Hypoxaemia (low blood oxygen level), decreased conscious state, severe acute malnutrition, and the presence of an underlying chronic condition were the risk factors most strongly and consistently associated with increased mortality in children with pneumonia. Additional important clinical factors that were associated with mortality in the majority of studies included particular clinical signs (cyanosis, pallor, tachypnoea, chest indrawing, convulsions, diarrhoea), chronic comorbidities (anaemia, HIV infection, congenital heart disease, heart failure), as well as other non-severe forms of malnutrition. Important demographic factors associated with mortality in the majority of studies included age <12 months and inadequate immunisation. Important laboratory and investigation findings associated with mortality in the majority of studies included: confirmed PJP, consolidation on chest x-ray, pleural effusion on chest x-ray, and leukopenia. Several other demographic, clinical and laboratory findings were associated with mortality less consistently or in a small numbers of studies.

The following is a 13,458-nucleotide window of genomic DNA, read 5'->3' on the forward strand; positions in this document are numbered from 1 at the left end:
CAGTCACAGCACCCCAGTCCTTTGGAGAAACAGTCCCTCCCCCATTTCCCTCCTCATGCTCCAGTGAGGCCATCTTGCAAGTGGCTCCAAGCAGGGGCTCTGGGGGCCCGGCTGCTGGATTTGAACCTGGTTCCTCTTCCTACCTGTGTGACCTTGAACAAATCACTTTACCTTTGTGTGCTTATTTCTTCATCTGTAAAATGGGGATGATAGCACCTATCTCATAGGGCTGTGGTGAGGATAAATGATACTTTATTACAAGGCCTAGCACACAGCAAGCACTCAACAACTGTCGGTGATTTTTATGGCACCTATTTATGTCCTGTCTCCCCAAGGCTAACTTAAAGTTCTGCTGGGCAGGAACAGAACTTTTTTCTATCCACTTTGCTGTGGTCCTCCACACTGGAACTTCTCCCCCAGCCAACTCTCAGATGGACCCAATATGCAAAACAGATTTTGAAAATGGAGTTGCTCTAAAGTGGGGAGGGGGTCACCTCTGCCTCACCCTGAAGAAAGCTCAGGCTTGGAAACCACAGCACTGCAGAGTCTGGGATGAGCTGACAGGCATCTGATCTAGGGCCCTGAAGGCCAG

Routine assessment of blood oxygen levels, nutritional status, conscious state and comorbidities are critical for effective risk assessment and clinical decision making. The strong association of HIV, anaemia, comorbidities, and malnutrition with mortality highlights the importance of good quality primary and preventative care, and early care seeking.
Thanks to Poh Chua, research librarian, for substantial technical support in setting up and running the database searches, and Helen Thomson and Haset Samuel for administrative support.
Data availability: All relevant data is reported in the manuscript or supplemental material.